A Newtownabbey may have to spend three months in his hostel room in Peru after two guests learned they had contracted coronavirus.
Rhys McKendry (21) had been travelling for five weeks before Peru went into lockdown on March 16.
On Monday it was confirmed that two guests at the Pariwana Hostel in the city of Cusco had tested positive.
Rhys was told he could not leave for at least 15 days.
This means he has been unable to take a seat on repatriation flights being arranged by the British and Irish governments.
Rhys said he fears the quarantine will be extended if there are any new cases.
He called on both governments to negotiate his release with the Peruvian authorities.
Rhys spends 23 hours a day in his room and is only allowed to leave for meals that he likens to prison food.
"We currently have the military on the door and the police are barricading the street at the other end," he said.
"We've been put on government rations, so the meals have taken a big hit. A couple of nights we haven't had dinner."
Guests have been told they could face a prison sentence of five to 10 years if they try to leave without permission.
"The announcement we got in the hostel is that the quarantine can be anything from 28 days to three months," Rhys said.
"Kate Harrison, the British Ambassador for Peru, said on Twitter it would be 15 days, but she's had a huge backlash because she hasn't clarified what the 15 days means.
"From what we understand, it means 15 days from when a new case is reported.
"Two new cases were confirmed on Monday, so that's another 15 days for us already."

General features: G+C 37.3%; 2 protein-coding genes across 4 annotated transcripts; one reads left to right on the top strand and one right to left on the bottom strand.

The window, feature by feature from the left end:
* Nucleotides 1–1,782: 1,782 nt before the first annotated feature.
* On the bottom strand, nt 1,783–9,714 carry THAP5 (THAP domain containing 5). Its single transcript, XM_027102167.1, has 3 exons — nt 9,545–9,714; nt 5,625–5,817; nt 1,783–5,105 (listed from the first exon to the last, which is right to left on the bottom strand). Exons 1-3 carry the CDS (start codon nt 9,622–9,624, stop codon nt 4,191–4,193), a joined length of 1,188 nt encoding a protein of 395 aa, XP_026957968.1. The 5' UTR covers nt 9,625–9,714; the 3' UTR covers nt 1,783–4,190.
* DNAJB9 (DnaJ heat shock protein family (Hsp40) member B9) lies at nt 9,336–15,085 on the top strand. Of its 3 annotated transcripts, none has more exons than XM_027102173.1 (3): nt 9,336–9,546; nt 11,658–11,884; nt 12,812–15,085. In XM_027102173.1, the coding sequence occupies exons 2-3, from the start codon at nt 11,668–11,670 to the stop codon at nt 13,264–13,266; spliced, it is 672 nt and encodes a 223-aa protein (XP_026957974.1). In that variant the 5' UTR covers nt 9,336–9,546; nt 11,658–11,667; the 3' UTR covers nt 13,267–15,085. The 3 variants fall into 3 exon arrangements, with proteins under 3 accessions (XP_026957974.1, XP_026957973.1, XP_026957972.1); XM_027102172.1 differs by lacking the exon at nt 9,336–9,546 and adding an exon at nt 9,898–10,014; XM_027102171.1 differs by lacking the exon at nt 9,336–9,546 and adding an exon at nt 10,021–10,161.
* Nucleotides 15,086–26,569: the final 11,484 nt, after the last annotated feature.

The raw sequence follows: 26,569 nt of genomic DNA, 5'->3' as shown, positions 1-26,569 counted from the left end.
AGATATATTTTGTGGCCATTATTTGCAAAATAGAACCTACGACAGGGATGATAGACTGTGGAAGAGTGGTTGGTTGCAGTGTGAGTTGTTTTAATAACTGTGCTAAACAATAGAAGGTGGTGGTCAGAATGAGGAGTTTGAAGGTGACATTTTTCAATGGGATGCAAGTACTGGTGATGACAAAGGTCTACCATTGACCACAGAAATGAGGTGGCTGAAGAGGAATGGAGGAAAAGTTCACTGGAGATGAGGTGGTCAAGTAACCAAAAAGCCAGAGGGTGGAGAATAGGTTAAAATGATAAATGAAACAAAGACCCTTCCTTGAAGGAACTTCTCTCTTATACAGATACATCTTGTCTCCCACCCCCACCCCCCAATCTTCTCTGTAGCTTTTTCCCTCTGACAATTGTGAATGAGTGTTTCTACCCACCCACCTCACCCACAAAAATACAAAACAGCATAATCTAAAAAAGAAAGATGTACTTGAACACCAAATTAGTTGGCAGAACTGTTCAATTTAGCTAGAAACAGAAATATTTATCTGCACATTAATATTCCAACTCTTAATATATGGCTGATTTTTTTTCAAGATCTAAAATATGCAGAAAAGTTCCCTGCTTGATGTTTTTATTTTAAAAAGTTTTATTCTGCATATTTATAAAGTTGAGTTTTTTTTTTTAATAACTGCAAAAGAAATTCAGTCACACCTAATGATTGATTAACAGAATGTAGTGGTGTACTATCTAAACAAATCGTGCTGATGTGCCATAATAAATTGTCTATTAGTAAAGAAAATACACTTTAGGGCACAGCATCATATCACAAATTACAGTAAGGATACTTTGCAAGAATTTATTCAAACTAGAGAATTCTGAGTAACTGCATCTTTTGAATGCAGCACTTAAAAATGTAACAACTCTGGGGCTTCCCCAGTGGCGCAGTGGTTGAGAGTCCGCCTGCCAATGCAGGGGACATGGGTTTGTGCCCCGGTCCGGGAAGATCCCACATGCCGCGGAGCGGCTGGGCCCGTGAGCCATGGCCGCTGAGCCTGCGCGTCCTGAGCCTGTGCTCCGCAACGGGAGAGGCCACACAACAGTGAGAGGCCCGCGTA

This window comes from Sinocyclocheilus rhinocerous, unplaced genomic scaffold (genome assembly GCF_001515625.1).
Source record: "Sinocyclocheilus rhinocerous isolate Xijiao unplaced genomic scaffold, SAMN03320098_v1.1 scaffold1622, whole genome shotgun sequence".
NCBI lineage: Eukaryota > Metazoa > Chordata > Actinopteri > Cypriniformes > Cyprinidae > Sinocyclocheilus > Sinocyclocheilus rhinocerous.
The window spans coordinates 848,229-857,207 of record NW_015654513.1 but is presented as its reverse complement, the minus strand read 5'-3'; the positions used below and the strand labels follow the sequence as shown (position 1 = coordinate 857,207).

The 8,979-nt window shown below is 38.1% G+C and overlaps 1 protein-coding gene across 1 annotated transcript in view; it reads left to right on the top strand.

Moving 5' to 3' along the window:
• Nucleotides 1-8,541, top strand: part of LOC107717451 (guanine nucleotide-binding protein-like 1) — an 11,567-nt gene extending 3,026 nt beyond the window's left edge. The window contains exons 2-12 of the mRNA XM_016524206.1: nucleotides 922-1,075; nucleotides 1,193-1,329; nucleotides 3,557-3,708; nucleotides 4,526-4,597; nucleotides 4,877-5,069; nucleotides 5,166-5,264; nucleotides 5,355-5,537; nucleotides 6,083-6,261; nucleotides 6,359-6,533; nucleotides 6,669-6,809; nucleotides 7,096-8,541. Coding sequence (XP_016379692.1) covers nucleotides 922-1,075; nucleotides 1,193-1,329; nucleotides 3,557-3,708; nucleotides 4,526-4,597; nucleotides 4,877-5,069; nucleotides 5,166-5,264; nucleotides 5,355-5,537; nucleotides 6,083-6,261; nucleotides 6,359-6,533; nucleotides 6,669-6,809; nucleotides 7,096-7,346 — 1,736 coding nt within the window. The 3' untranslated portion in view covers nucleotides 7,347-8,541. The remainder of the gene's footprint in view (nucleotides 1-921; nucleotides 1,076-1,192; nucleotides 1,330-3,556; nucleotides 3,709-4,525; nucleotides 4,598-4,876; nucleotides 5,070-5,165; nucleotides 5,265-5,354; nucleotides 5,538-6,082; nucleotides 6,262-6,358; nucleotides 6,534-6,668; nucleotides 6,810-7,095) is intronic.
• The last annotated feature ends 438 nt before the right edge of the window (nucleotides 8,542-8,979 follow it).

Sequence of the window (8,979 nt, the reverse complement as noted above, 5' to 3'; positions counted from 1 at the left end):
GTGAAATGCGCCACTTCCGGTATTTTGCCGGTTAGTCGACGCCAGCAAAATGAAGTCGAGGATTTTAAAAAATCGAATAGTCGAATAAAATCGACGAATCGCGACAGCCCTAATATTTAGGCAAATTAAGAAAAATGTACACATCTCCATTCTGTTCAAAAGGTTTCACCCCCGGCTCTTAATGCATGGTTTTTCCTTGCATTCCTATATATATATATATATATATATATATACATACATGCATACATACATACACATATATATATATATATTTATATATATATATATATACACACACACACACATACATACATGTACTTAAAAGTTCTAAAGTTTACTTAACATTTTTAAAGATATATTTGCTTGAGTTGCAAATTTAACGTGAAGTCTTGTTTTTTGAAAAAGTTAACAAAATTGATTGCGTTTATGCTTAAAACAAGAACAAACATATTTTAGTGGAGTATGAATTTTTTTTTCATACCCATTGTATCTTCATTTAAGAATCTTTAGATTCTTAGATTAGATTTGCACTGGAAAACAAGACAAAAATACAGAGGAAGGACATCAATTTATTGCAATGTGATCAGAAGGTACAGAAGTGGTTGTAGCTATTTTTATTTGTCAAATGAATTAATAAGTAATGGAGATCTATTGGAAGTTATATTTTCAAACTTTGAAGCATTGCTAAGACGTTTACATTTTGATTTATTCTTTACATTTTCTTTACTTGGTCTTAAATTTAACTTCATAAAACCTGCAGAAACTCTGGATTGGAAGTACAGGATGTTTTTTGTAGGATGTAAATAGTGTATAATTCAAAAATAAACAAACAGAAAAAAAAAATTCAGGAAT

Originally, around 140 travellers were in the hostel, with around 20 from other countries securing flights home before the lockdown was announced.
"The other night the military stormed the hostel and basically had a list of people to bring to another hostel," Rhys said.
"No one knew what was going on, but they eventually told the hostel manager that 60 people had to pack their stuff and be disinfected.
"It was like a sci-fi movie where people are getting sprayed down. Their clothes were completely ruined because it wasn't basic alcohol they were using to spray people.
"At the start people were happy and had that optimistic backpacker mentality.
"But when the two people tested positive and we had to go back to our rooms, guests started crying because it looked like we were going to be here for at least a month."
A spokesperson for the UK Foreign office said: "We continue to work around the clock to help British travellers struggling to get back to the UK and we thank the Peruvian government for all their support in making this happen."
It is understood the Peruvian government has insisted the 15-day quarantine at the hostel cannot be overturned, but efforts to bring those affected home continue.
The European Union's leading official has urged member countries to respect the bloc's core values amid fears that restrictions imposed by some national governments to combat the coronavirus pandemic could erode democracy across the continent.